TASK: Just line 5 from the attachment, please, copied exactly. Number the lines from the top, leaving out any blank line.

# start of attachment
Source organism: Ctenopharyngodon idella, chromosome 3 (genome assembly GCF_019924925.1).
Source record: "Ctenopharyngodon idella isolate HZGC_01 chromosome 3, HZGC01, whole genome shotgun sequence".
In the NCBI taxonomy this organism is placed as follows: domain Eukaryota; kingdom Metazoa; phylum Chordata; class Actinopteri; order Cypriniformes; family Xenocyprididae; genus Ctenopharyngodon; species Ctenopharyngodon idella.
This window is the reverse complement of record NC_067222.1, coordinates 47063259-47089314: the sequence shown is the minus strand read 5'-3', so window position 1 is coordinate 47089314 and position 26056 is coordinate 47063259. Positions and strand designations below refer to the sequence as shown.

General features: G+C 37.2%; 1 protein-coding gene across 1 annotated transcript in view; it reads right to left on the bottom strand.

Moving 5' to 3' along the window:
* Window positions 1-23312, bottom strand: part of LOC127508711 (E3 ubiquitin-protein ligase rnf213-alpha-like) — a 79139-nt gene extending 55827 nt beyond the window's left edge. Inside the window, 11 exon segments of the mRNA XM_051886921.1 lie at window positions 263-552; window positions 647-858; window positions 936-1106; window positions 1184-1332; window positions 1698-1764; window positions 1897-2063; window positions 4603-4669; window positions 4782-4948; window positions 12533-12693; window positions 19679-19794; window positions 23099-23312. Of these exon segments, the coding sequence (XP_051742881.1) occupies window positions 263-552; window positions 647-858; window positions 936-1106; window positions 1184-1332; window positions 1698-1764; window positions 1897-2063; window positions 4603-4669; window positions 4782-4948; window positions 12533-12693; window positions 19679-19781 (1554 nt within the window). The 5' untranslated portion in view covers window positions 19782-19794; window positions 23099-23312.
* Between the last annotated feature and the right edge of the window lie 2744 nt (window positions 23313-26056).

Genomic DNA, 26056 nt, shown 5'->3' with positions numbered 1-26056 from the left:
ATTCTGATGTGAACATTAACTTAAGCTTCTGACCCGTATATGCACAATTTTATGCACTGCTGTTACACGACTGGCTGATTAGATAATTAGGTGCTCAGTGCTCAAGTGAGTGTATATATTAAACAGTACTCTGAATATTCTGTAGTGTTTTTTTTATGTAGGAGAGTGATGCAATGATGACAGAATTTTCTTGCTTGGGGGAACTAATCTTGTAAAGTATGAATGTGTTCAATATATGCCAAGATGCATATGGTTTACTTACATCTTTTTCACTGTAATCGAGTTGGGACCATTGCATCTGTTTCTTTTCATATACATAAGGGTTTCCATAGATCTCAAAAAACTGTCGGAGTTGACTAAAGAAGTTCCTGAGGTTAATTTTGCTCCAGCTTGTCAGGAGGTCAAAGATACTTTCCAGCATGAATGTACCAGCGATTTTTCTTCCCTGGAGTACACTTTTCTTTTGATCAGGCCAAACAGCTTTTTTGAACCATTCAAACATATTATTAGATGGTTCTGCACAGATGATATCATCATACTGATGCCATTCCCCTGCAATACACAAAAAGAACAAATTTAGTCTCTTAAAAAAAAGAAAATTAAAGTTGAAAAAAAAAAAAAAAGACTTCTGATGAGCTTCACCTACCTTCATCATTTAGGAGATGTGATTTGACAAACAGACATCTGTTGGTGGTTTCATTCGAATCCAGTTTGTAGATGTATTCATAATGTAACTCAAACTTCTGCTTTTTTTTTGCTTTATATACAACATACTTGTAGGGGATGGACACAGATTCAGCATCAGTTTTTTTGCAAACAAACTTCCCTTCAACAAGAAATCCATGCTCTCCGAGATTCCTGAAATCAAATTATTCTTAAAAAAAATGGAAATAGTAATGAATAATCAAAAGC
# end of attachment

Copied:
General features: G+C 37.2%; 1 protein-coding gene across 1 annotated transcript in view; it reads right to left on the bottom strand.